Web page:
Epistaxis or Nosebleeds

The nose has rich vascular supply and because its location i.e. it protrudes from our face, it is more prone to injury or trauma leading to nosebleeds or bloody nose or epistaxis. The bleeding may be mild or severe. In dry climates or winter season where the air is dry due to heaters at home, the nasal membranes get dry and crack resulting in bleeding from the nose. People who are taking blood thinners such as warfarin (Coumadin), aspirin or any other anti-inflammatory medication are more prone to nosebleeds. In these patients, even the slightest impact to the nose causes profuse nosebleeds. Nosebleeds also commonly occur after an impact or trauma to the nose or face. It may be accompanied with a fracture or they can occur after minor injuries. Sometimes nosebleeds can occur spontaneously without any trauma. Majority of the nosebleeds can be stopped at home with conservative measures.

Epistaxis or Nosebleeds

Symptoms of Epistaxis or Nosebleeds

  • Bleeding occurs from either one or both the nostrils.
  • The flow of the blood can be mild to severe.
  • The duration of bleeding may last for a few seconds to 10 minutes or even more.
  • The blood may travel down to the throat causing nausea.

Serious Symptoms of Epistaxis or Nosebleeds

  • If the bleeding is profuse and cannot be stopped.
  • If the blood loss is huge.
  • If the patient is feeling weak or faint
  • If there is trauma to the face with nosebleed.
  • Blurry vision or loss of consciousness.
  • If there is fever or headache with nosebleed.

Causes of Epistaxis or Nosebleeds

  • Impact or trauma to the nose resulting in rupture of the small blood vessels in the nose. If the impact is severe, then the nose should be examined for a fracture so that the airways are not blocked.
  • Nosebleeds can also occur if a person blows the nose very hard or has a habit of picking the nose. This causes damage to the small blood vessels present in the walls of the nose causing minor nose bleeds.
  • Nose bleeds can also occur spontaneously, without any impact/trauma to the face.
  • Flu/ cold.
  • Hay fever.
  • Sinusitis.
  • High altitudes.
  • Snorting recreational drugs.
  • Infection.
  • Hypertension.
  • Allergic and non-allergic rhinitis.
  • Alcohol abuse.
  • Use of blood thinners.
  • Tumors in the nose
  • Hormonal changes during pregnancy

Treatment of Epistaxis or Nosebleeds

  • Pinch the soft parts of the nose located below the bony part of the nose.
  • Patient should be made to sit down with the head tilted forwards in order to prevent the blood from travelling down to the sinuses and throat.
  • Do not breathe through nose, but breathe through the mouth.
  • Continue pinching the nose for at least 20 minutes while checking the bleeding every 5 minutes.
  • Keep your head above the heart level. Do not put your head between your legs or lie flat.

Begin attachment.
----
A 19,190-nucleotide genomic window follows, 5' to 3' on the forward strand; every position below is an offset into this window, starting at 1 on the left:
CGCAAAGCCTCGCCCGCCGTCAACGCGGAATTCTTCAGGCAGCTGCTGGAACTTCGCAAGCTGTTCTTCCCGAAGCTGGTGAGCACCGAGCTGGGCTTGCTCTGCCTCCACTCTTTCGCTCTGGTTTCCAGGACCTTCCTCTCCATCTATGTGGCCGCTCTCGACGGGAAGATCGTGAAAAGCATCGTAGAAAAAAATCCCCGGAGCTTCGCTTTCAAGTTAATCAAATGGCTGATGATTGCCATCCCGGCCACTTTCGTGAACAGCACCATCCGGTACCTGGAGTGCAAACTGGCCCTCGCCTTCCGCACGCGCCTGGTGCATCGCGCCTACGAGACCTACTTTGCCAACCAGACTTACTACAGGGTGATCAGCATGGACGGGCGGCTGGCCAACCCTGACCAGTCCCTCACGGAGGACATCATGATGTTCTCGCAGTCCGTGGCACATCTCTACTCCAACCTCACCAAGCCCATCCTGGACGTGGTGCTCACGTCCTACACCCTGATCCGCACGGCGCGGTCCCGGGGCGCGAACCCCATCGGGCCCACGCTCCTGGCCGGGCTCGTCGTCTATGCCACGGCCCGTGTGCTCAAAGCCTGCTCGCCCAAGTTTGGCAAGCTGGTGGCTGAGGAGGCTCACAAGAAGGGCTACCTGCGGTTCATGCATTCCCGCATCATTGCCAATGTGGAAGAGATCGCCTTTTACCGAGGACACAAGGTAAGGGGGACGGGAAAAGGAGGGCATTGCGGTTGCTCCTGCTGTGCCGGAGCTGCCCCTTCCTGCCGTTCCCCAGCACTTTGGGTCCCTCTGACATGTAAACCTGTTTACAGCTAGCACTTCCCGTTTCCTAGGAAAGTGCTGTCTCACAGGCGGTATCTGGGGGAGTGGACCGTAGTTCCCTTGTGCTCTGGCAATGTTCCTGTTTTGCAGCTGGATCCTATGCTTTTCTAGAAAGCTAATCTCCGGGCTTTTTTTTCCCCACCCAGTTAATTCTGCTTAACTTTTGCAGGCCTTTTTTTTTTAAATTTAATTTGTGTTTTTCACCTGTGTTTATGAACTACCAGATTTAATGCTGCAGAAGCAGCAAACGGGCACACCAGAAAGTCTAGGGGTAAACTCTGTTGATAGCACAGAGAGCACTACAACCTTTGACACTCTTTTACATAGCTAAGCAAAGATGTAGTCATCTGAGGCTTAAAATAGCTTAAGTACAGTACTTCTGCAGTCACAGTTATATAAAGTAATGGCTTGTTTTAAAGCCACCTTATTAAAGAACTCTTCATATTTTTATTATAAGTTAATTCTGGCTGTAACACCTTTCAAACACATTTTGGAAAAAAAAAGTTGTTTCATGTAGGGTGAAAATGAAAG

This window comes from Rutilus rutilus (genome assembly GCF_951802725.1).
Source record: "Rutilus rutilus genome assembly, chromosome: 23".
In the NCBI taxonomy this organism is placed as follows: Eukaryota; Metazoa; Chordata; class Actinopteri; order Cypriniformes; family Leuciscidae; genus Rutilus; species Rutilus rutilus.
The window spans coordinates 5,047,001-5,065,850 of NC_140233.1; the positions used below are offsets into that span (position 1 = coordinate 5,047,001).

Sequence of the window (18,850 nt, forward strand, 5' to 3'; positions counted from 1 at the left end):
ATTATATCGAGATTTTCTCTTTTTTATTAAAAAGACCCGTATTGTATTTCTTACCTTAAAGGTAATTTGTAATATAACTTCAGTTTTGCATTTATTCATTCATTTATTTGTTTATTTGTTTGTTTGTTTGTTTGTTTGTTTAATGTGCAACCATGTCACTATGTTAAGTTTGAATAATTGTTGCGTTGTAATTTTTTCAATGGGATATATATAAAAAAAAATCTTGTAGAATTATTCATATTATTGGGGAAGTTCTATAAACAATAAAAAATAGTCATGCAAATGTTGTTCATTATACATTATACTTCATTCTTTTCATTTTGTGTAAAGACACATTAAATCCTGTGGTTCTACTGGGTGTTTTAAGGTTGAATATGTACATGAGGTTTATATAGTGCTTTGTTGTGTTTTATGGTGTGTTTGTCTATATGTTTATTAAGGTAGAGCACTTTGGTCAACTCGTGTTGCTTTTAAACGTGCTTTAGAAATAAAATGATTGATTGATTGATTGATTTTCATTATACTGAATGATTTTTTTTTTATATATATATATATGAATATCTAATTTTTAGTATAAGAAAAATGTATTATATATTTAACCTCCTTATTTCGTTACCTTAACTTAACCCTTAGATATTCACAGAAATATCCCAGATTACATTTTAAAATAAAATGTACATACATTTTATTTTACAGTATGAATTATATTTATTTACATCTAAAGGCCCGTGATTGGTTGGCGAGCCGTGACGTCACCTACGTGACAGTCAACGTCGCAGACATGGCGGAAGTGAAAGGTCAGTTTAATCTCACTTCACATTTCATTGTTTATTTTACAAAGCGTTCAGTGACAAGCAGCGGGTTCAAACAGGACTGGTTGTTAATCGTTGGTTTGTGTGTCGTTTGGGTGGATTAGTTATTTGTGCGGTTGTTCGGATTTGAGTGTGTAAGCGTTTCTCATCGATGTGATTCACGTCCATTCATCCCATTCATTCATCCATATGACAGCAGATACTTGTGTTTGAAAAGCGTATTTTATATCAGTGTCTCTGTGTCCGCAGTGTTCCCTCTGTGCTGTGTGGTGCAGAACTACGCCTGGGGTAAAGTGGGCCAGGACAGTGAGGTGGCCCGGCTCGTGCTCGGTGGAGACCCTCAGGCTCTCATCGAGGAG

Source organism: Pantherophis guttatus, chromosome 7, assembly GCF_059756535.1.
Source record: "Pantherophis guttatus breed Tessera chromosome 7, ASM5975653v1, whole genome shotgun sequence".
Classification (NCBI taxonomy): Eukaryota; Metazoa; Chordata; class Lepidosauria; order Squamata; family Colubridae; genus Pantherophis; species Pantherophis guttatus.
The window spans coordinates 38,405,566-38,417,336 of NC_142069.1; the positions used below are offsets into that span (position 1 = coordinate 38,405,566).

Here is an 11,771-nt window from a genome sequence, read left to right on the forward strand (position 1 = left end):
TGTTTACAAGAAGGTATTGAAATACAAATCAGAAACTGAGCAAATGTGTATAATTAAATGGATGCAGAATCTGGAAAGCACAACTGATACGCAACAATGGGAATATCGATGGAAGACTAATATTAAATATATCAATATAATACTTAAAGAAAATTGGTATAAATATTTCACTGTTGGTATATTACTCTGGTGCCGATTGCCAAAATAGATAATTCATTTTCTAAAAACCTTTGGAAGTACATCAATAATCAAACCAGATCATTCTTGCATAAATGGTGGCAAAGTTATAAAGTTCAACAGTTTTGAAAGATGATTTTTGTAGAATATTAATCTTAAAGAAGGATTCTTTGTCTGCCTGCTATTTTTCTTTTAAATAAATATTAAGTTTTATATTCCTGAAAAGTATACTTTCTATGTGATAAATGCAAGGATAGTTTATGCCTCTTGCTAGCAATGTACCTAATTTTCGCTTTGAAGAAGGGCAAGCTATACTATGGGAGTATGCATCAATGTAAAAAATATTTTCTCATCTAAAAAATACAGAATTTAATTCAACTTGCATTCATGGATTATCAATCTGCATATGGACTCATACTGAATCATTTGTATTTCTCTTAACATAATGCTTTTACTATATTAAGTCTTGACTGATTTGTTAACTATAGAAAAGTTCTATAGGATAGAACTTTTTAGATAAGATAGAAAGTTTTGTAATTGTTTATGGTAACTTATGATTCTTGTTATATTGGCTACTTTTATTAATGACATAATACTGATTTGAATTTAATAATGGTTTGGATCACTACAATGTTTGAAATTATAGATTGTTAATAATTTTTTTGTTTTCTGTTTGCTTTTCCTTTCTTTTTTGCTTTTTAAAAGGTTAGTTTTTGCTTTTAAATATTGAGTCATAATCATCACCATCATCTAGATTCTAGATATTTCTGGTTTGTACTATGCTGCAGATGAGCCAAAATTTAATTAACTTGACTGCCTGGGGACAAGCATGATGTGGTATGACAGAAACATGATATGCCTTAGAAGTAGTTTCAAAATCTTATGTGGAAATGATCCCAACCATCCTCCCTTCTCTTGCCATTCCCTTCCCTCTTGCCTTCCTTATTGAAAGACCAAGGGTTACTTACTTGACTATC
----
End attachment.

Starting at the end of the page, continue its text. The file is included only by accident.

• Ice application to the nose and face helps in reducing the bleeding and pain.
  • Medical attention should be sought immediately if the bleeding doesn't stop after 20 minutes and is heavy.
  • After the bleeding subsides, do not touch the nose, do not blow the nose, and avoid quick movements of the head for at least 12 hours after the bleeding has stopped.
  • If patient suffers from spontaneous nosebleeds without any trauma to the nose, then medical attention should be sought.
  • If the conservative measures do not help in stopping the nosebleeds then the doctor may use nasal packs to stop them.

Prevention of Epistaxis or Nosebleeds

  • After an episode of nosebleed, rest with your head elevated at 30 to 45 degrees.
  • Avoid blowing your nose or putting anything in it. When sneezing, open your mouth to enable the air to escape from the mouth instead of the nose.
  • Avoid straining during bowel movements. Include lot of fiber in your diet and use a stool softener such as docusate.
  • Avoid straining or bending down to lift anything heavy.
  • Keep your head higher than the level of your heart.
  • Do not smoke.
  • Do not consume any hot liquids for at least 24 hours after an episode of nosebleed. Take a soft and cool diet.
  • Avoid taking blood thinners such as aspirin, ibuprofen, clopidogrel bisulfate (Plavix) or warfarin (Coumadin). Please consult your doctor before stopping these medicines.
  • A lubricating ointment can be used inside the nose prescribed by a doctor.
  • If there is re-bleeding, you can clear the clots by sniffing in forcefully. Nasal decongestant sprays such as Afrin or Neo-Synephrine may provide temporary relief. These sprays can be addictive and should be avoided if the patient suffers from hypertension.

Written, Edited or Reviewed By:

, MD, FFARCSI

Last Modified On: February 9, 2016

Pain Assist Inc.

Pramod Kerkar
  Note: Information provided is not a substitute for physician, hospital or any form of medical care. Examination and Investigation is necessary for correct diagnosis.

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